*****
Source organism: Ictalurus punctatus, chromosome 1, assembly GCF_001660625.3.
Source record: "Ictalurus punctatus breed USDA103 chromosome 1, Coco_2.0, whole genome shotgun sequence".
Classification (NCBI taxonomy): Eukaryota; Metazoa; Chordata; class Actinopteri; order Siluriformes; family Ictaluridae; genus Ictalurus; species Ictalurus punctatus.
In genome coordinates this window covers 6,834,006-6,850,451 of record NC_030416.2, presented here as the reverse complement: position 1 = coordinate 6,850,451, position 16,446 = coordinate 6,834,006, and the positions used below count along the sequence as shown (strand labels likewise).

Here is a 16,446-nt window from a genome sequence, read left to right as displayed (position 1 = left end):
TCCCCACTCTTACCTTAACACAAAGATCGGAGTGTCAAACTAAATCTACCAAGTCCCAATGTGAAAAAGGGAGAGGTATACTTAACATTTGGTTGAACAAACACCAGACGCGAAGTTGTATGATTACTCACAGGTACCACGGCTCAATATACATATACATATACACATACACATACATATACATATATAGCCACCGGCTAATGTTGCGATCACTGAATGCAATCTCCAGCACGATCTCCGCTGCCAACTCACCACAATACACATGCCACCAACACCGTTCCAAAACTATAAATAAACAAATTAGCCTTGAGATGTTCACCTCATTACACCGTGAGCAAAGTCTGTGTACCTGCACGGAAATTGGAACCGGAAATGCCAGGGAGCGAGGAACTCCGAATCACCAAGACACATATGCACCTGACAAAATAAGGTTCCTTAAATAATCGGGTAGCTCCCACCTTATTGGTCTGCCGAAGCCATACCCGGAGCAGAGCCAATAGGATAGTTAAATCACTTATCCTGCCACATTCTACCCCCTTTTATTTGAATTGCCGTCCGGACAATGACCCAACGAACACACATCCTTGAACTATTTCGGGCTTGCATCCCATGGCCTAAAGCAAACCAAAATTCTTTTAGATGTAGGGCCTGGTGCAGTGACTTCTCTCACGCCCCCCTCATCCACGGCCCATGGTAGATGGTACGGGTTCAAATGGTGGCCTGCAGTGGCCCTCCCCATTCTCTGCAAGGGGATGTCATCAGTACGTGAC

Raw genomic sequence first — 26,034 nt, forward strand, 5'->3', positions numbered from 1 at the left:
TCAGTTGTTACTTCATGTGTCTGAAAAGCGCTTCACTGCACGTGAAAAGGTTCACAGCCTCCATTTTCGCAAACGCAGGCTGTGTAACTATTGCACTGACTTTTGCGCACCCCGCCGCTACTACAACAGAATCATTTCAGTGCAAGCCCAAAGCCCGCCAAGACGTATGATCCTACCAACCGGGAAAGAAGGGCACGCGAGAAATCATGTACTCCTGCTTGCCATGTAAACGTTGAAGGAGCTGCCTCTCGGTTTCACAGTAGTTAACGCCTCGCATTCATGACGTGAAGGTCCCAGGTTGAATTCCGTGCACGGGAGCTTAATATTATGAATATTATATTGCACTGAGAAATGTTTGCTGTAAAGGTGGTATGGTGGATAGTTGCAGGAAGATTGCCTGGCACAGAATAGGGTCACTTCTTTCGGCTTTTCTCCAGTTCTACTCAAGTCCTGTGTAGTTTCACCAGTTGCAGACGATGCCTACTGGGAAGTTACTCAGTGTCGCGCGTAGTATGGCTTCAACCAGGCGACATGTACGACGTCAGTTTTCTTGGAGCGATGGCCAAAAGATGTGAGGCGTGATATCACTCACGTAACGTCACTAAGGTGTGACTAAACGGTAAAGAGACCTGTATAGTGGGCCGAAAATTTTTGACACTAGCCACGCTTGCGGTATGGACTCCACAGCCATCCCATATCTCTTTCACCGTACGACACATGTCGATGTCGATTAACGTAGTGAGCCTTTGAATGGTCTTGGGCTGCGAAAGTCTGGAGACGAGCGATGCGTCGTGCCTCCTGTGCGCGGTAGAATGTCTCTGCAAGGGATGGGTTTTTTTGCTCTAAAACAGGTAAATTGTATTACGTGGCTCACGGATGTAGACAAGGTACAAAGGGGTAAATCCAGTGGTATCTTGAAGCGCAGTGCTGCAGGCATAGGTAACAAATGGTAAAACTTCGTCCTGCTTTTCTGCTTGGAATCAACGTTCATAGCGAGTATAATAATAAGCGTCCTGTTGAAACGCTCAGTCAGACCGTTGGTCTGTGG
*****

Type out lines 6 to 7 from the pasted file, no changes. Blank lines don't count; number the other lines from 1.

TCCCCACTCTTACCTTAACACAAAGATCGGAGTGTCAAACTAAATCTACCAAGTCCCAATGTGAAAAAGGGAGAGGTATACTTAACATTTGGTTGAACAAACACCAGACGCGAAGTTGTATGATTACTCACAGGTACCACGGCTCAATATACATATACATATACACATACACATACATATACATATATAGCCACCGGCTAATGTTGCGATCACTGAATGCAATCTCCAGCACGATCTCCGCTGCCAACTCACCACAATACACATGCCACCAACACCGTTCCAAAACTATAAATAAACAAATTAGCCTTGAGATGTTCACCTCATTACACCGTGAGCAAAGTCTGTGTACCTGCACGGAAATTGGAACCGGAAATGCCAGGGAGCGAGGAACTCCGAATCACCAAGACACATATGCACCTGACAAAATAAGGTTCCTTAAATAATCGGGTAGCTCCCACCTTATTGGTCTGCCGAAGCCATACCCGGAGCAGAGCCAATAGGATAGTTAAATCACTTATCCTGCCACATTCTACCCCCTTTTATTTGAATTGCCGTCCGGACAATGACCCAACGAACACACATCCTTGAACTATTTCGGGCTTGCATCCCATGGCCTAAAGCAAACCAAAATTCTTTTAGATGTAGGGCCTGGTGCAGTGACTTCTCTCACGCCCCCCTCATCCACGGCCCATGGTAGATGGTACGGGTTCAAATGGTGGCCTGCAGTGGCCCTCCCCATTCTCTGCAAGGGGATGTCATCAGTACGTGAC

Raw genomic sequence first — 26,034 nt, forward strand, 5'->3', positions numbered from 1 at the left: